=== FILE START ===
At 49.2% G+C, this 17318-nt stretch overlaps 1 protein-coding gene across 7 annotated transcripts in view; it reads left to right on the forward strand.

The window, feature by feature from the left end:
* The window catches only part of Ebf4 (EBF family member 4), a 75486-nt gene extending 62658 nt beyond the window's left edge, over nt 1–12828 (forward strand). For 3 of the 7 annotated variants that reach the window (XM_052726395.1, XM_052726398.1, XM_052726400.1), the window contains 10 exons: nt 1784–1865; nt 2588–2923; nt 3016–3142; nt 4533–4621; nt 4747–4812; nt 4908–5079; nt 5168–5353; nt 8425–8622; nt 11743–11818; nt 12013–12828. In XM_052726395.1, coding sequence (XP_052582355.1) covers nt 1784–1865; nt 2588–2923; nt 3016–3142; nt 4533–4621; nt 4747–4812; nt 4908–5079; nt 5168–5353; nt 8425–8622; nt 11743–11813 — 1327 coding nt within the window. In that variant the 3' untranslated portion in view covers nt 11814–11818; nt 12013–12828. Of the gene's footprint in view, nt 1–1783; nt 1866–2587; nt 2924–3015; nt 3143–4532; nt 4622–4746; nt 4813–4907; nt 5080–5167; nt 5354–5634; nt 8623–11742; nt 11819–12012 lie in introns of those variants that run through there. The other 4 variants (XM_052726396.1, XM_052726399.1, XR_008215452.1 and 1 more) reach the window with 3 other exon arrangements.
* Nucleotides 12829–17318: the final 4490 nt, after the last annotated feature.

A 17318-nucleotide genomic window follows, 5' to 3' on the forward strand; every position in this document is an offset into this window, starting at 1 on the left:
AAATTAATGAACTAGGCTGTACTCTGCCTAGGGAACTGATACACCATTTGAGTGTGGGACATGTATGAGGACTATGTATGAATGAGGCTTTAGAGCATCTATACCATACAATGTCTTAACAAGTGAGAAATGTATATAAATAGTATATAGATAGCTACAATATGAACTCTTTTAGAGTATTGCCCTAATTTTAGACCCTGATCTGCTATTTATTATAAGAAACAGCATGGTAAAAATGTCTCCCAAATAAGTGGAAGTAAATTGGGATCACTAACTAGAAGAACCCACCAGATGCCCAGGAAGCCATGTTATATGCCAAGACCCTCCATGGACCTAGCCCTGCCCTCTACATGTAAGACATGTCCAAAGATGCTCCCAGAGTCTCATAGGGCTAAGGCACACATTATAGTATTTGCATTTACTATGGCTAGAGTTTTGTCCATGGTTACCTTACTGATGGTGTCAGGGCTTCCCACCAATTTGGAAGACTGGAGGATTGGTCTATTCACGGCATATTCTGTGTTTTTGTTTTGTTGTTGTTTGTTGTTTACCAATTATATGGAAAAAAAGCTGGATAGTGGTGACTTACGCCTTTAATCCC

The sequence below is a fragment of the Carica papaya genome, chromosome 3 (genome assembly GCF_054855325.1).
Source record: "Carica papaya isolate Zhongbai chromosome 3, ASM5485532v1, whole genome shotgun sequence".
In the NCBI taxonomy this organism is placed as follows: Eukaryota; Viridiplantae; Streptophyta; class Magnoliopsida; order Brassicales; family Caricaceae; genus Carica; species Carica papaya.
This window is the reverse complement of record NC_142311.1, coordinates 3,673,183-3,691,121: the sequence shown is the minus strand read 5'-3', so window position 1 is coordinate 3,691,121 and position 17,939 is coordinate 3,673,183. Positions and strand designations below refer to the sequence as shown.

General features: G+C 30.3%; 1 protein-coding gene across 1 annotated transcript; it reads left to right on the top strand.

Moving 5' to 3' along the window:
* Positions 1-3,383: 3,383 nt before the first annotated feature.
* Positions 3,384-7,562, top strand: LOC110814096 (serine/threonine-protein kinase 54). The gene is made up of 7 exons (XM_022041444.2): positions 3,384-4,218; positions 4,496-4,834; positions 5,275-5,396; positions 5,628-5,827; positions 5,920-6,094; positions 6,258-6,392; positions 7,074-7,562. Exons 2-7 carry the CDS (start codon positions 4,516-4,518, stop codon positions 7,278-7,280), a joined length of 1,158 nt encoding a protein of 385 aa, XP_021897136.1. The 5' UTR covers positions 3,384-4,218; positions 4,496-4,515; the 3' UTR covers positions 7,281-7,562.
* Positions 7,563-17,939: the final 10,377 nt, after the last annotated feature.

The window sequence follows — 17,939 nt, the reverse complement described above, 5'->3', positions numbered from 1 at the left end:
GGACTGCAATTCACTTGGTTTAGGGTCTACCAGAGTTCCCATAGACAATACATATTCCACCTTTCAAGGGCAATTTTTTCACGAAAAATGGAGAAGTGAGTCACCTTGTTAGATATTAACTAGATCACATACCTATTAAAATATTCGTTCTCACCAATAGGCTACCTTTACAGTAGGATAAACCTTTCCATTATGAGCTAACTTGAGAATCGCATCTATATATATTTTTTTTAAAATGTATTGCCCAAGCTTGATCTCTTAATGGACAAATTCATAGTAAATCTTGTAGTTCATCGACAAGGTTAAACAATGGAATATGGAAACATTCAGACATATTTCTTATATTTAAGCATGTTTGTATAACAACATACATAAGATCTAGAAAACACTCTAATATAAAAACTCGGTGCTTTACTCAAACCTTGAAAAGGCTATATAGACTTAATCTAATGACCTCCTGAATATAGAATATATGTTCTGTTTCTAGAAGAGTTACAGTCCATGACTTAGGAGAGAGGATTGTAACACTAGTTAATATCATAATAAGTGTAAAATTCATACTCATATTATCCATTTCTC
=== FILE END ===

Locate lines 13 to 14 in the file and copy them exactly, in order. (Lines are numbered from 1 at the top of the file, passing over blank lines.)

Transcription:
* Positions 1-3,383: 3,383 nt before the first annotated feature.
* Positions 3,384-7,562, top strand: LOC110814096 (serine/threonine-protein kinase 54). The gene is made up of 7 exons (XM_022041444.2): positions 3,384-4,218; positions 4,496-4,834; positions 5,275-5,396; positions 5,628-5,827; positions 5,920-6,094; positions 6,258-6,392; positions 7,074-7,562. Exons 2-7 carry the CDS (start codon positions 4,516-4,518, stop codon positions 7,278-7,280), a joined length of 1,158 nt encoding a protein of 385 aa, XP_021897136.1. The 5' UTR covers positions 3,384-4,218; positions 4,496-4,515; the 3' UTR covers positions 7,281-7,562.